Switzerland is a federal state: state power is shared between the federal government, the cantons and the communes. The cantons and communes have broad scope in carrying out their responsibilities. Federalism makes it possible for Switzerland to exist as one entity – in spite of four linguistic cultures and varying regional characteristics.
Switzerland, which is also referred to as the Swiss Confederation, has been a federal state since 1848. The Federal Constitution defines the Confederation’s tasks and responsibilities. These include Switzerland’s relations with the outside world, defence, the national road network, and nuclear energy. Switzerland’s Parliament, the Federal Assembly, is made up of the National Council and the Council of States; the government comprises seven federal councillors, and the Federal Supreme Court is responsible for national jurisprudence. The Confederation is financed among other means through direct federal tax.
- 11 per cent of all Swiss citizens live outside Switzerland (the ‘Swiss Abroad’).
- 85 per cent of the domestic population lives in urban areas.
- Proceeds from direct federal taxation account for 31 per cent of the Confederation’s total revenues.
The Confederation is made up of 26 cantons, which are also known as ‘states’. Each canton has its own parliament, government, courts and constitution. The cantonal constitutions may not contradict the Federal Constitution. The cantons implement the requirements of the Confederation, but structure their activities in accordance with their particular needs. They have broad scope in deciding how to meet their responsibilities, for example in the areas of education and healthcare, cultural affairs and police matters. The individual cantons levy a cantonal tax.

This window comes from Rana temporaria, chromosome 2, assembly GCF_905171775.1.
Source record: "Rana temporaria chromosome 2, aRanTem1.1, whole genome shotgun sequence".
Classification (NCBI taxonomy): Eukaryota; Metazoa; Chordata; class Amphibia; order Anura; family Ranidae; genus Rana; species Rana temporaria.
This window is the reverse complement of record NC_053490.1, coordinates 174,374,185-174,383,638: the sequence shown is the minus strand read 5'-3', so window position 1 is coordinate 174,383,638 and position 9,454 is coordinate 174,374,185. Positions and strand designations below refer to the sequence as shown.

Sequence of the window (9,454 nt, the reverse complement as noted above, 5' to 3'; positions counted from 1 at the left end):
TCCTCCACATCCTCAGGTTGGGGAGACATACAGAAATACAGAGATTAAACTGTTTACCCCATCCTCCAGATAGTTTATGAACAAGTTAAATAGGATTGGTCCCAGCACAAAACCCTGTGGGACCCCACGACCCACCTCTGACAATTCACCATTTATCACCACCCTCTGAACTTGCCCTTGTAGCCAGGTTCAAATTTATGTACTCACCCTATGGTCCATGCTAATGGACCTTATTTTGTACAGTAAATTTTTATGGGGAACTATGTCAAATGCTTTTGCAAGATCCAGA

- Gross domestic product per capita in the canton of Basel-Stadt is more than three times higher than in the canton of Uri.
- In the national fiscal equalisation plan, the Confederation and 7 cantons are net contributors and 19 cantons are net beneficiaries.
- People’s assemblies (Landsgemeinden) are still held in the cantons of Appenzell Innerrhoden and Glarus.
The 26 cantons are divided into communes. Each canton determines itself the division of responsibilities between it and the communes. The responsibilities of the communes include local planning, running the schools, social welfare and the fire service. Larger communes and cities have their own parliaments, and organise their own referendums. In smaller communes, decisions are made by the citizens at communal assemblies. Each commune levies a communal tax.
- The smallest commune (Kammersrohr, SO) has a population of 29, the largest approximately 415 000 (City of Zurich).
- An average of approximately 30 communes merge every year, thereby reducing the total number of communes.
- In four out of five communes, eligible voters decide on political issues at communal assemblies.